The 2015 Emmy nominations were announced yesterday, which means all those billboards scattered around Hollywood proclaiming themselves “for our consideration” have served their purpose—or failed to. The nominating voters have considered, and their choices are, for the most part, unsurprising.

We’ve got Mad Men in its valedictory season. We’ve got Homeland, which was great again this season; and Downton Abbey, which gets my vote for “most improved,”although it’s still silly. (But isn’t that sort of the point?) We’ve got the usual HBO/streaming service gang of suspects: your Game of Thrones, your House of Cards. Network television, operating under a totally different set of constraints, both fiscal and artistic—I’ll save my rant on how premium cable and network should really have two sets of awards for another time—was underrepresented as usual, with new mega-hits like Empire and How To Get Away With Murder receiving acting nods for their starry casts but little else. And the fact that Broad City was not nominated is completely ridiculous.

But c’est la vie. Let’s focus on what did happen. The Emmys board—and the shows they choose to honor—tend to reflect the zeitgeist in a way that the Oscars, with their hurried flurry of Very Serious Christmas Movies that hardly anyone actually bothers to go see, haven’t in decades. By looking at the nominees for Outstanding Drama Series (arguably the biggest ticket prize of the night), it’s fascinating to me how many of their current seasons revolved around the question of faith: House of Cards, as dismal and cynical as ever, explores a world in which the question of belief in something larger than the self is impossible; Game of Thrones, with its High Sparrow subplot, in which a gang of empowered religious fanatics burn, whip, and murder their way through King’s Landing; and Homeland, forever enmeshed in the once again horrifying world of Islamist terrorism (what’s terrible for Syria is great for television; I hate to say it but it’s true). These are all tales of faith gone wrong.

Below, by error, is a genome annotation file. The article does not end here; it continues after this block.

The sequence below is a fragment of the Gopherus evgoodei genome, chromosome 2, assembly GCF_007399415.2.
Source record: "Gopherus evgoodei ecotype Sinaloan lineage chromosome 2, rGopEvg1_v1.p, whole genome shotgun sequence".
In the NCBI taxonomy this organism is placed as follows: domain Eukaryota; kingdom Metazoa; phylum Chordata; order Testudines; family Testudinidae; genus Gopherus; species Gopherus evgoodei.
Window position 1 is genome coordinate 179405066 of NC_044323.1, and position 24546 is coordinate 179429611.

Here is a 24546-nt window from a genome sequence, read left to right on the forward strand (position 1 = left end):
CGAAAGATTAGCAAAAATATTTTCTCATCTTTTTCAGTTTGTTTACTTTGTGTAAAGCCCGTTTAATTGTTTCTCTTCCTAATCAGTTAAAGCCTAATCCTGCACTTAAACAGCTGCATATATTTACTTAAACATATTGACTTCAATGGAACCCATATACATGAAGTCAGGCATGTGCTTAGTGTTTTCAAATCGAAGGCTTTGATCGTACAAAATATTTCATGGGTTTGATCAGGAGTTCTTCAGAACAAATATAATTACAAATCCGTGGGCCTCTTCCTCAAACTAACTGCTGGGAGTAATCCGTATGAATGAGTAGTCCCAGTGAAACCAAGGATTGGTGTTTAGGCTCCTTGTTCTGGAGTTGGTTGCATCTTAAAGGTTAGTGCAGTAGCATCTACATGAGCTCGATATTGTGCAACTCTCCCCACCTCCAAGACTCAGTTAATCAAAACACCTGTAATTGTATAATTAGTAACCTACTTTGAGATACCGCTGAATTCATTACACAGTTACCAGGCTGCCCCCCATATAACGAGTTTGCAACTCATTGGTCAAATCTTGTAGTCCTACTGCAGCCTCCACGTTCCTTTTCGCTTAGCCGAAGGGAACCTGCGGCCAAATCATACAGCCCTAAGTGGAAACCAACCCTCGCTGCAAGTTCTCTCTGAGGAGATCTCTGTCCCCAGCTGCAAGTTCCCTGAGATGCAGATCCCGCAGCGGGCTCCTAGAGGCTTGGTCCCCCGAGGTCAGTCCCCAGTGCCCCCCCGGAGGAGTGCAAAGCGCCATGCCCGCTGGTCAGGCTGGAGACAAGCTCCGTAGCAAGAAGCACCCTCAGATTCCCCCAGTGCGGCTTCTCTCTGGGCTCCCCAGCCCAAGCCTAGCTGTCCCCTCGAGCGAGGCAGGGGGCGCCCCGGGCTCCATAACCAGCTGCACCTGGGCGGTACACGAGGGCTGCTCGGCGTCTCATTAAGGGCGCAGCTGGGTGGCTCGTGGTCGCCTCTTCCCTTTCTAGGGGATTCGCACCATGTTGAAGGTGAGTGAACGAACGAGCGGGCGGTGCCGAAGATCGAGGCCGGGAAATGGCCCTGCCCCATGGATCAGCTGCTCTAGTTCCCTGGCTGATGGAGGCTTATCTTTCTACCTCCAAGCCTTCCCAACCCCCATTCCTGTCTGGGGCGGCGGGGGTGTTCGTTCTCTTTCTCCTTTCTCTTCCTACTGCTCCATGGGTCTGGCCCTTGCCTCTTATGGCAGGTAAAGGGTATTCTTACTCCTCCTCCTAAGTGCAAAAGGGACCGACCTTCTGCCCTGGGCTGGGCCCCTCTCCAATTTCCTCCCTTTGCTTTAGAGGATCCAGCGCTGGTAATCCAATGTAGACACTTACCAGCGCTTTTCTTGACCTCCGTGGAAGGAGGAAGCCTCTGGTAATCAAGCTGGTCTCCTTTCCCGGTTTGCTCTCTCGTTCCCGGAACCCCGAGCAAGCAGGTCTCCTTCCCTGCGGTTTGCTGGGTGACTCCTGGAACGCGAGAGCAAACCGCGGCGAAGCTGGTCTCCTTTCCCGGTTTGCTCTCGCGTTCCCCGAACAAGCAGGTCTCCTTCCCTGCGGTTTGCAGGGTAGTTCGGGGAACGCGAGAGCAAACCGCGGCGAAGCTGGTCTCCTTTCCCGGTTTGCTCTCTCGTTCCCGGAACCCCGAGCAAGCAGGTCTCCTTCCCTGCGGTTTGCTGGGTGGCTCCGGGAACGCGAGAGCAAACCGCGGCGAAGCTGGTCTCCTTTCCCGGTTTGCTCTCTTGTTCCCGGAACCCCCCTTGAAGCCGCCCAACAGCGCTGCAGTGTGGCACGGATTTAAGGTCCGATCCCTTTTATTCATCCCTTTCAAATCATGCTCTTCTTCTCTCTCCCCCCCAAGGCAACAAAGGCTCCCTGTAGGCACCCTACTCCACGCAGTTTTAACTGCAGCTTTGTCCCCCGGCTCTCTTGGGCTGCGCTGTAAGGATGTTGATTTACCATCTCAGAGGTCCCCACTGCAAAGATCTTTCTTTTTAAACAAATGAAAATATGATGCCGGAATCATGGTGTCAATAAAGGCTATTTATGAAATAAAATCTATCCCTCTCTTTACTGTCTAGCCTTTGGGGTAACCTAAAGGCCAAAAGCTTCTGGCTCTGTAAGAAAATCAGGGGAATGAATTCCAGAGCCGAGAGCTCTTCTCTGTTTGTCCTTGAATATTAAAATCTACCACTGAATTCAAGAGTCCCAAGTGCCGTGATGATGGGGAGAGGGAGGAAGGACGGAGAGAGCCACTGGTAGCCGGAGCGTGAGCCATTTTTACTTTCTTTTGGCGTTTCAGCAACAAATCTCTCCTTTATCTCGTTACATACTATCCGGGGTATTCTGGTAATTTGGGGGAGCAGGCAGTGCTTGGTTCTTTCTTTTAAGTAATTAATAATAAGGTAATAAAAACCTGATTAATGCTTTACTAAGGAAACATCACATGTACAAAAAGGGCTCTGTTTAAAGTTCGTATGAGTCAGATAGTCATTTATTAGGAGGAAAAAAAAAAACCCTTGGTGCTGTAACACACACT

Yet the darkness of these shows feels like an old hat. They’re sophomorically sterile compared with the newer, warmer winds of television, in which better, freer, more communitarian instinct prevails. For example, Downton Abbey imagined a wholly fictional past in which a Jewish man would be welcomed wholeheartedly into a 1920’s aristocratic British family, who themselves seem to have suffered little social repercussion for their own Jew(ish) background. Even Don Draper, Mad Men‘s ultimate loner, went on a journey of spiritual discovery at an Esalen-like retreat, where he meditated himself into the Zen state required to write the most famous jingle of all time.

However, the ultimate faith-based transformation of the year came from the drama series debutante Orange Is the New Black. What started as a gag—raucous inmate Black Cindy decides to convert to Judaism in order to access the kosher priosn meals, which include a particularly delicious side of broccoli forbidden to Gentiles—turns into a genuine, and deeply moving spiritual journey. Adrienne C. Moore’s gorgeous profession of faith to a visiting rabbi, her realization that in Judaism, she has finally found her people, her right to question, her true identity, was the most tear-jerking moment of television this year for me, and when she completes her ecstatic yet deeply conversion in the makeshift mikvah of the lake just outside the gate of Litchfield Prison, I couldn’t help but feel that I was witnessing a gradual, but unmistakable transformation in the landscape of prestige television.

The stern, patriarchal anti-heros of the past have had their day. And finally, warm and complex Jewish matriarchs—the Black Cindys, the Maura Pfeffermans, and yes, even the Cora Granthams—are taking over the small screen. Dog-eat-dog has turned into we’re-all-in-this together.  The small screen was a kinder, gentler place this year. Let’s hope it carries over to the larger world beyond.

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